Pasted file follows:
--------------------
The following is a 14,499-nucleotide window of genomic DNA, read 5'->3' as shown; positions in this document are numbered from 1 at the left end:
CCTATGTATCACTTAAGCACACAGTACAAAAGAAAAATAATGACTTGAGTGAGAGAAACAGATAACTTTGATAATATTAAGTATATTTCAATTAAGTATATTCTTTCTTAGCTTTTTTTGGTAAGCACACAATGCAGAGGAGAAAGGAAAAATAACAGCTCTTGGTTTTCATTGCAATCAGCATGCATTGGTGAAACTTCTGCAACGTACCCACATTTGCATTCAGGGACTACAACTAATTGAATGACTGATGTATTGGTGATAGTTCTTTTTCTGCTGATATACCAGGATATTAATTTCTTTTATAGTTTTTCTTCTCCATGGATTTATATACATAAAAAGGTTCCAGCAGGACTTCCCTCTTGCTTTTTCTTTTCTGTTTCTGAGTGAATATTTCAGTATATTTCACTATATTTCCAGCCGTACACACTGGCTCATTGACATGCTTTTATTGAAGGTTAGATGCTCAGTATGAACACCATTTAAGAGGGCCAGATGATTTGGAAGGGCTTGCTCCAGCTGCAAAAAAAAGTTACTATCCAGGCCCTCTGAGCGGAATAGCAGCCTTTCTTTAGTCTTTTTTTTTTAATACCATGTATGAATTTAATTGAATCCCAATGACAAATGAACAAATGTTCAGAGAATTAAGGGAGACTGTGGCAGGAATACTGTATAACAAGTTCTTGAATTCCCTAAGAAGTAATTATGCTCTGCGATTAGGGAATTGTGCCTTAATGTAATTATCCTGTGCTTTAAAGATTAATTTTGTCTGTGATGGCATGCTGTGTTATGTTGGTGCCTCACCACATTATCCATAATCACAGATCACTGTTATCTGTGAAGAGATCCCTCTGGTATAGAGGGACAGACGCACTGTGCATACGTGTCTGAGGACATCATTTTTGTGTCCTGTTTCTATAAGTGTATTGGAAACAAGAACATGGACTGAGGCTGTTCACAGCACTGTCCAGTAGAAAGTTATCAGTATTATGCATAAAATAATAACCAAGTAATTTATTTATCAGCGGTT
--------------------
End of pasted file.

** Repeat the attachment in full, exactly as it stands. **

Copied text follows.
The following is a 14,499-nucleotide window of genomic DNA, read 5'->3' as shown; positions in this document are numbered from 1 at the left end:
CCTATGTATCACTTAAGCACACAGTACAAAAGAAAAATAATGACTTGAGTGAGAGAAACAGATAACTTTGATAATATTAAGTATATTTCAATTAAGTATATTCTTTCTTAGCTTTTTTTGGTAAGCACACAATGCAGAGGAGAAAGGAAAAATAACAGCTCTTGGTTTTCATTGCAATCAGCATGCATTGGTGAAACTTCTGCAACGTACCCACATTTGCATTCAGGGACTACAACTAATTGAATGACTGATGTATTGGTGATAGTTCTTTTTCTGCTGATATACCAGGATATTAATTTCTTTTATAGTTTTTCTTCTCCATGGATTTATATACATAAAAAGGTTCCAGCAGGACTTCCCTCTTGCTTTTTCTTTTCTGTTTCTGAGTGAATATTTCAGTATATTTCACTATATTTCCAGCCGTACACACTGGCTCATTGACATGCTTTTATTGAAGGTTAGATGCTCAGTATGAACACCATTTAAGAGGGCCAGATGATTTGGAAGGGCTTGCTCCAGCTGCAAAAAAAAGTTACTATCCAGGCCCTCTGAGCGGAATAGCAGCCTTTCTTTAGTCTTTTTTTTTTAATACCATGTATGAATTTAATTGAATCCCAATGACAAATGAACAAATGTTCAGAGAATTAAGGGAGACTGTGGCAGGAATACTGTATAACAAGTTCTTGAATTCCCTAAGAAGTAATTATGCTCTGCGATTAGGGAATTGTGCCTTAATGTAATTATCCTGTGCTTTAAAGATTAATTTTGTCTGTGATGGCATGCTGTGTTATGTTGGTGCCTCACCACATTATCCATAATCACAGATCACTGTTATCTGTGAAGAGATCCCTCTGGTATAGAGGGACAGACGCACTGTGCATACGTGTCTGAGGACATCATTTTTGTGTCCTGTTTCTATAAGTGTATTGGAAACAAGAACATGGACTGAGGCTGTTCACAGCACTGTCCAGTAGAAAGTTATCAGTATTATGCATAAAATAATAACCAAGTAATTTATTTATCAGCGGTT